Plans for the Battle of the Somme dated back to late 1915, and as the Anglo-French offensive approached in the early summer of 1916 it had become much more of a British affair, given the drastic situation at Verdun. Disguising the huge build-up on the Somme had proved problematic, and in an attempt to confuse the Germans as to the true location of the attack, a number of diversionary operations were planned. The attack on the Boar's Head was one such operation.
The plan was to launch a two-battalion attack, with a third in reserve. The leading units would 'bite off' the salient and enter the German lines as far as the support trenches. Here they would establish a new front line, possibly draw in some German reserves that might otherwise be sent to the Somme and generally confuse the enemy.
The plan was developed at Corps headquarters, and the 39th Division was chosen to carry it out. Major General R Dawson, commanding the 39th, decided his senior brigade would be used, and the South Downs were selected given their good reputation and cohesion as a unit. The 11th Battalion would lead, with the 12th on its right and the 13th in reserve. Plans were passed down to battalion level.
Lieutenant Colonel Harman Grisewood, commanding the 11th Battalion, received them with mixed emotions. Grisewood, from Bognor, had joined the 11th with his two brothers in 1914. Harman had risen to command a company, then the battalion. One brother became the adjutant, and another was a platoon commander. The adjutant had died of illness at Merville in late March 1916, and veterans of the 11th noted how the Colonel became a changed man after this. He looked at the plans for the assault and was concerned that an assault over largely unfamiliar ground with untried troops might result in a disaster. Grisewood is said to have told his brigade commander "I am not sacrificing my men as cannon-fodder!"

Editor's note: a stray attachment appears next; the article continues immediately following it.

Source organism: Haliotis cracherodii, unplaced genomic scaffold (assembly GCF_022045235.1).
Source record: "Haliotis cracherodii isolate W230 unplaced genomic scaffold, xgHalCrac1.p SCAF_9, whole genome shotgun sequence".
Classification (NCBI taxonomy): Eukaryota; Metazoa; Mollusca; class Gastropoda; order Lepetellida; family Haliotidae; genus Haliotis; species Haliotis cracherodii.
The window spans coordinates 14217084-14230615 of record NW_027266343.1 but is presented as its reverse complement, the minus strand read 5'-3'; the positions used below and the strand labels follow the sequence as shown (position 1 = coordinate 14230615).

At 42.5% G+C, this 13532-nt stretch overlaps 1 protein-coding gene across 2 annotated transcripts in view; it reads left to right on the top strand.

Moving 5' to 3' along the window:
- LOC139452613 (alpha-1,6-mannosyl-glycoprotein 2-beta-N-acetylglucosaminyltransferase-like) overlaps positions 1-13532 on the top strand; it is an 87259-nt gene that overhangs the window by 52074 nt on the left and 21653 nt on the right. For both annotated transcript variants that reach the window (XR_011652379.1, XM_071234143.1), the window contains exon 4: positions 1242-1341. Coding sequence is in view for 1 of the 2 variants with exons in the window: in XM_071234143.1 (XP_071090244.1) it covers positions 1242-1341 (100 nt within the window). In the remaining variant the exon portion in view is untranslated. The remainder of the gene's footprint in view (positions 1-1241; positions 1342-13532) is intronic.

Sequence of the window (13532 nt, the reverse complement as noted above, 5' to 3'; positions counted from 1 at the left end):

The attack had to go in regardless, and Major General Dawson lost faith in the ability of the 11th Battalion to carry it out, particularly if their commanding officer had no stomach for the fight. He therefore dismissed Grisewood, relegated the 11th to the support role and replaced them with the 13th. Grisewood left his men on the eve of the battle, never to return.
Meanwhile preparations for the 'raid', as it was known officially, were well in hand. The divisional artillery began the usual preparatory bombardment several days in advance, and behind the lines the troops practised the operation at the divisional training ground. 'Z' Day for the Somme Offensive was changed to 1 July because of poor weather, so the date for the attack on the Boar's Head was likewise modified to 30 June. However, this information did not arrive until the last minute, after the South Downs had left the training area and were already on their way to the front line at Richebourg.
The delay did not give them any further chance to practice, but simply meant they would now hang around in the forward area until Zero Hour on the 30th.